Sunday, October 11, 2009
The ironic part about it all is that I think Coulby rocks! He is such an awesome kid, and I am not just saying that because he is my son. He just rocks. Coulby has endured more, experienced more, suffered more, and overcome more than most kids his age. And he has done it all with grace. And a little bit of attitude. I give him that because, well, he has earned it.
Coulby started kindergarten in August, and as much as I hated seeing him get on the bus to ride into the deep blue germ-infested yonder, I knew he needed that. My stomach got tied up in knots knowing that he would be in school all day this school year, and therefore exposed to a full day's worth of germs instead of only a pre-k 2.5 hours' worth. But Coulby loves school. I mean absolutely loves it! I knew my fears of germs and illness could not, no, would not, get in the way of Coulby's natural progression to the next step in his education. So off he went.
No one knows what it is like to have thoughts of kids coughing without covering their mouths, or sneezing into the open air, or wiping snotty noses with their hands and then touching everything around them, swirling through the brain. Thoughts of colds and flu, especially the hyped-up H1N1 virus. That is what I think about all the time. Protecting Coulby from all of that. Ways that I can teach him to stay clean and healthy. Ways that I can teach him to avoid everyone who appears to be ill. But how can I do that? I mean without putting the poor kid in a bubble?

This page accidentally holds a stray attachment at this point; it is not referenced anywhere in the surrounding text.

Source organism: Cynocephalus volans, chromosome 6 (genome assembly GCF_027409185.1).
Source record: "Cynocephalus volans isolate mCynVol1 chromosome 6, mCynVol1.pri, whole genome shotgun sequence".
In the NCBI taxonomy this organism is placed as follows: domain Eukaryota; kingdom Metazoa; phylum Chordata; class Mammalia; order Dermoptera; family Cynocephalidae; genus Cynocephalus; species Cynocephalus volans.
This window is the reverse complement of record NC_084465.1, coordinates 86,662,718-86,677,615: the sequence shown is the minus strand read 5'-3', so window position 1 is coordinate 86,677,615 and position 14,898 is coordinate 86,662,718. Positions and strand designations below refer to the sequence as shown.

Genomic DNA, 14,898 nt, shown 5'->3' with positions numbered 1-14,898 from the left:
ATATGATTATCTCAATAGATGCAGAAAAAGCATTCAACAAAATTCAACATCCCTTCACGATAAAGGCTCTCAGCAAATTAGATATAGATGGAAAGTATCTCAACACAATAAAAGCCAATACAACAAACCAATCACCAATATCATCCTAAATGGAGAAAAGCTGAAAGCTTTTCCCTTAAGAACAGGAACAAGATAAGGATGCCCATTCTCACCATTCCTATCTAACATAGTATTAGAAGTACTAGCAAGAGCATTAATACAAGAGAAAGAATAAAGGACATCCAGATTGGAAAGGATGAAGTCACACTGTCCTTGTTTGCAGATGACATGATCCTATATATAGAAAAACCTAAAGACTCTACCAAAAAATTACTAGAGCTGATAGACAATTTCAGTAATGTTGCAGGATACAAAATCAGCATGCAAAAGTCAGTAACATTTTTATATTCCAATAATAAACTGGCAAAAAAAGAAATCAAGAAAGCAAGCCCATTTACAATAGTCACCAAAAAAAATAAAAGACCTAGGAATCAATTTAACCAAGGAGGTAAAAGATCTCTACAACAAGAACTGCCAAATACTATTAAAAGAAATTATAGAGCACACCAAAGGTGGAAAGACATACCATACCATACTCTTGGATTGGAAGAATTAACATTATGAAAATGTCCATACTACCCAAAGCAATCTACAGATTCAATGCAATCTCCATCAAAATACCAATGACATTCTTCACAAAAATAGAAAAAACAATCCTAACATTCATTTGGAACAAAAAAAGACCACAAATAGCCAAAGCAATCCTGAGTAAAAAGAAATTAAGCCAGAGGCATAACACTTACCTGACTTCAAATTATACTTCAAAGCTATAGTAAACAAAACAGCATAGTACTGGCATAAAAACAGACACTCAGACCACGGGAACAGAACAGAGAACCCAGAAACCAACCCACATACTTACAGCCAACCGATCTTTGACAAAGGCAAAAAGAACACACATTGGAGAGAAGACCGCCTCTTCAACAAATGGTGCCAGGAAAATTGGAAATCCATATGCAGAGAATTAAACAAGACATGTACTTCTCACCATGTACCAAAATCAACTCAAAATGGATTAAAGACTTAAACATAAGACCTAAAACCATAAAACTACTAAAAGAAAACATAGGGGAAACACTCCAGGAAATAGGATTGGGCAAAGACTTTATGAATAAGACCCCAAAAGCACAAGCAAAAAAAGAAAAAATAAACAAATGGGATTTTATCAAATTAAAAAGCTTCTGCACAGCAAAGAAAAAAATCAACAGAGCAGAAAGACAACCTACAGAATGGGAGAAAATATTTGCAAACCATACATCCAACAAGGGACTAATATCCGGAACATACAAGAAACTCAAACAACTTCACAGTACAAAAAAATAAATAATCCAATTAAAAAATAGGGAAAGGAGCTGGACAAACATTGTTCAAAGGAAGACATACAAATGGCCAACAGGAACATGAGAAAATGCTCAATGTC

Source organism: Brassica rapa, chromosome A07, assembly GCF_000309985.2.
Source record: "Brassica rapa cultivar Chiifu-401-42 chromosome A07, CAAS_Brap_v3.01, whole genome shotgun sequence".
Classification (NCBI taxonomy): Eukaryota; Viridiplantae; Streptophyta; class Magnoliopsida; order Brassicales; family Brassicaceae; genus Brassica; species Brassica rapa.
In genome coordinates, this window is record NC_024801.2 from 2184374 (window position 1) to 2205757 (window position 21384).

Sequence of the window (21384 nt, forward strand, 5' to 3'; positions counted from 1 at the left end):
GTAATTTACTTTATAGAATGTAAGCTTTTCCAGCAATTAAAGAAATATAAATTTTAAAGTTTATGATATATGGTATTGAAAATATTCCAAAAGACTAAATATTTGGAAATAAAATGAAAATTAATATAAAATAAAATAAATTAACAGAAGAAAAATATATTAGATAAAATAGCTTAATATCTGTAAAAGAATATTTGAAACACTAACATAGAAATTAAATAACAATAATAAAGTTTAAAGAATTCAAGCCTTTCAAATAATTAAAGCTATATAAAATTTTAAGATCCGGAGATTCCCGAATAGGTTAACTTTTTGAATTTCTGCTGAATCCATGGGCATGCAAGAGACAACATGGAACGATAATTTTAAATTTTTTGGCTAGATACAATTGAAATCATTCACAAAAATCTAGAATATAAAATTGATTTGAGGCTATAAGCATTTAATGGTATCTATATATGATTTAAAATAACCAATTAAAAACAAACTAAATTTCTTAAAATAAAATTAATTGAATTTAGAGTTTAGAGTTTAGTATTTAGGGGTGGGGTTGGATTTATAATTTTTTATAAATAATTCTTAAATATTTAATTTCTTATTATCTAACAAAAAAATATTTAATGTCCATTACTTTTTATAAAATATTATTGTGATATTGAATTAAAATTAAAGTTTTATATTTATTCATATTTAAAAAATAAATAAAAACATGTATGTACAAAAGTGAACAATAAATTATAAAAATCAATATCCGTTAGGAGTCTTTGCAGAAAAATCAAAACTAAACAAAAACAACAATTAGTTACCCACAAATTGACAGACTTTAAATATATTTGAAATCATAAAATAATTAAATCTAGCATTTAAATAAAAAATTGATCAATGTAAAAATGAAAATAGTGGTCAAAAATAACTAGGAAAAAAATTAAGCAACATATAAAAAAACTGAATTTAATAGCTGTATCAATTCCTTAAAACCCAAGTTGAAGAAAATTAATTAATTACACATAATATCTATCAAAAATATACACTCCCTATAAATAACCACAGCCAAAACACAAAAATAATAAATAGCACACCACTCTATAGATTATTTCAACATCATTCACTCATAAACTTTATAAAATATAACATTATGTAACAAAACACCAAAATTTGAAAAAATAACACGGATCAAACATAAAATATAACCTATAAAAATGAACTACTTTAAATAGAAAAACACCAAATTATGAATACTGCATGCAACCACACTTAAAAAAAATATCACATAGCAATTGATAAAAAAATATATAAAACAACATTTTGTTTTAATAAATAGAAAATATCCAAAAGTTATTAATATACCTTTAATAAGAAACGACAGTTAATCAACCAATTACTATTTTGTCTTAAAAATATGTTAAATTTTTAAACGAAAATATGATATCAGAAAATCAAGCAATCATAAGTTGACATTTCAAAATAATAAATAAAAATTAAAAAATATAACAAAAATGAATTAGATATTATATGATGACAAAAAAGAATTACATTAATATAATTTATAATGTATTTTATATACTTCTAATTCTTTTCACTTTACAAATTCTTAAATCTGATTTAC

Despite all of my best efforts to keep germs at bay, Coulby brought home a nasty cold several weeks in to school. He made it through that like a champ. Then on Thursday morning he woke up warm to the touch. His temperature was 101.2 and he complained of a stomach ache. When I told Coulby that he had to stay home from school that day, while masking my worry that kicks in whenever Coulby gets sick, he retracted his complaints of a stomach ache and said he was fine. He actually started crying because I would not let him go to school. That is how much he loves it! (We shall see if that lasts into the next several years when he is bringing home school work and studying for tests.) Coulby seemed to look a little more tired than usual, with puffy red rings under his eyes, but other than that, I would not have known he was sick. He was playing, talking, running around, and still had an appetite. Then I got a call. One of the kids in his class was confirmed to have H1N1. My stomach was suddenly full of butterflies.